We hoped to spend the following day in the internet, writing some updates and maybe find information on how is it to cycle the Atacama desert ahead. Unfortunately, it was Sunday. We couldn't believe it, but all the internet places were closed for the day. So we decided to pack and leave our cheap residence. While Shoham was packing, Amit was fixing our stove, and chatting with the other residents. They were all road workers, a part of 300 people (!), assigned to the task of paving 14 km of an existing road for a copper mining company. This project costs about 2,000,000 US$ per kilometer of road. They unsuccessfully tried to justify why so many people and so much machinery (about 50 bulldozers, tractors and trucks) are needed to pave such a small piece of road. We went to eat in the residence's restaurant, and had a nice Cazuela (a typical soup with vegetables and a piece of meat) with goat meat - the same goat that we saw being slaughtered in the garden.
Amit defined the goat meat taste as something between beef and sheep meat. We also had an excellent seafood soup. Our original plan was to elongate the way and pass through the religious fiesta called "la Virgen de la Piedra " which excited the whole town. Its a catholic-pagan festivity, and every year about 20,000 people arrive from far away to participate. But as we left quite late, we abandoned this idea and took the easy paved road. After passing the junction that leads to the fiesta, the road became full of cars and buses bringing people back home from the fiesta. Many people were riding horses instead, singing happily and wearing funny Sombrero hats they got at the fiesta.
We were really glad to see so many drunks on horses in contrast to all the drunks in cars. It made the road a bit less crowded and much safer. Finding a place to camp between villages and cactus was not an easy task, but we manged to find a quiet hidden camp on some hill.
The road from there was quite flat and went through a beautiful valley, where grapes are grown and dried for making raisins.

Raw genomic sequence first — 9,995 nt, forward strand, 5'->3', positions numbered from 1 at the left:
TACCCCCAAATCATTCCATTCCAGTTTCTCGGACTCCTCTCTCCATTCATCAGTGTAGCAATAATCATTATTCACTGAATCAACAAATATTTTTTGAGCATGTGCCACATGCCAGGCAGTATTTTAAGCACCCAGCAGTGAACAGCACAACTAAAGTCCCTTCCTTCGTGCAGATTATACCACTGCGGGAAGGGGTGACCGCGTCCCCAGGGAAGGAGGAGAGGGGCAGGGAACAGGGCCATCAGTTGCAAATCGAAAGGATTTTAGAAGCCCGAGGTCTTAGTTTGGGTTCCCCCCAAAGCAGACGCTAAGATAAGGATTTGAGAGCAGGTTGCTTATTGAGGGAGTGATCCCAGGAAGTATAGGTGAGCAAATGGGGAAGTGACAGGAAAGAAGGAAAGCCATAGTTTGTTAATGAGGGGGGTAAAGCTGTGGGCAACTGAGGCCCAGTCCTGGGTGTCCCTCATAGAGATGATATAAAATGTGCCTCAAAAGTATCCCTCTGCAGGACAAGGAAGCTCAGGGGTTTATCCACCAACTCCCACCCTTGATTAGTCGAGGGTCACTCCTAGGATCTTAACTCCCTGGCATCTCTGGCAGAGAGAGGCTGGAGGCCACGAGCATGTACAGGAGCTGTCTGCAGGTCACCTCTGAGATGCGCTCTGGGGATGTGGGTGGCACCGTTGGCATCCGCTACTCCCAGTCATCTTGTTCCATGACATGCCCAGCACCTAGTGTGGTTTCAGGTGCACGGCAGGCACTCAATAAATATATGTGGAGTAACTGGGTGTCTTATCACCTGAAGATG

We lunched in a very cheap restaurant in Monte Patria. The food wasn't of very high quality, but we couldn't complain as we got a salad, Cazuela soup, a chicken schnitzel with rise and a frightening dessert of orange colored jelly. and all that for only 1,900 CH$.
We rode for a while along a the lake, and this was a nice view variation in this arid valley.
Later we did some shopping in Ovalle, and slept a few kilometers away from this busy city.
We got up very early and after just a few kilometers on Ruta 43, we saw a camping and regretted not having ridden a bit more the previous night. It was nice and sunny, until at some point we saw a cloud blanket below us.
A few minutes later we were under it and had to dress heavily against the cold. We passed many closed restaurants, as all Chileans lunch between 1 and 1:30 PM with no exception. We somehow survived riding until that time, and then entered the first open restaurant, "El Esfuerzo" at Pan the Azùcar village.
We ate a good but a bit overcooked bean soup, and of course Cazuela soup, as well as grilled chicken accompanied by rice or pure and tomatoes. The food was great and quite cheap (2,500 CH$ for each of us), and the women there were extremely nice. The waitress and chef were both very interested in our trip, and we enjoyed chatting with them.
After riding a bit more, we reached La Serena. To our regret, we couldn't find a CS host, as we reached there one day earlier than planned, so we took the cheapest hostel we could find, that was still quite expensive (6,000 CH$ per person after some bargaining). Nevertheless, we enjoyed very much our stay at Hostal Vergara.
We spent the following morning preparing a lemon spongecake as dessert for the lunch they served (2,000 CH$ per person). A big table was set for the hostel´s guests together with the owner and chef. We enjoyed speaking some English with a couple of Chilean tourists who have been living in the US for the past 50 years. We had great chicken Cazuela, and Chilean bread (which is the most boring bread one could imagine, but Chileans love it) with amazing homemade mayonnaise, and Aji Pebre (hot peppers paste). Of course our cake was a success.
In the evening we rode to our current CS host, Cristian Araya. It was easy to find his street, but the house itself was more of a problem, due to illogical numbering of the houses on this street. He lives in a huge mansion he inherited from his grandparents. Cristian spent 10 years studying in Arizona (U.S.A.), and therefore speaks perfect English. He works as a translator for a Canadian company in a copper mine near Calama. We hope to get there in about a month of riding. As it is so far away (more than 1,000 km), he flies to work there every second week. In the spare week he enjoys surfing various beaches of La Serena and any other extreme sport: snowboarding, skateboarding, BMX bicycle racing and probably many others. That's how he recently broke his knee. We plan to spend 2 more days here, hopefully we will get to see a bit of the city, when we are not on the internet. We will then continue riding north, into the desert, and along the coast.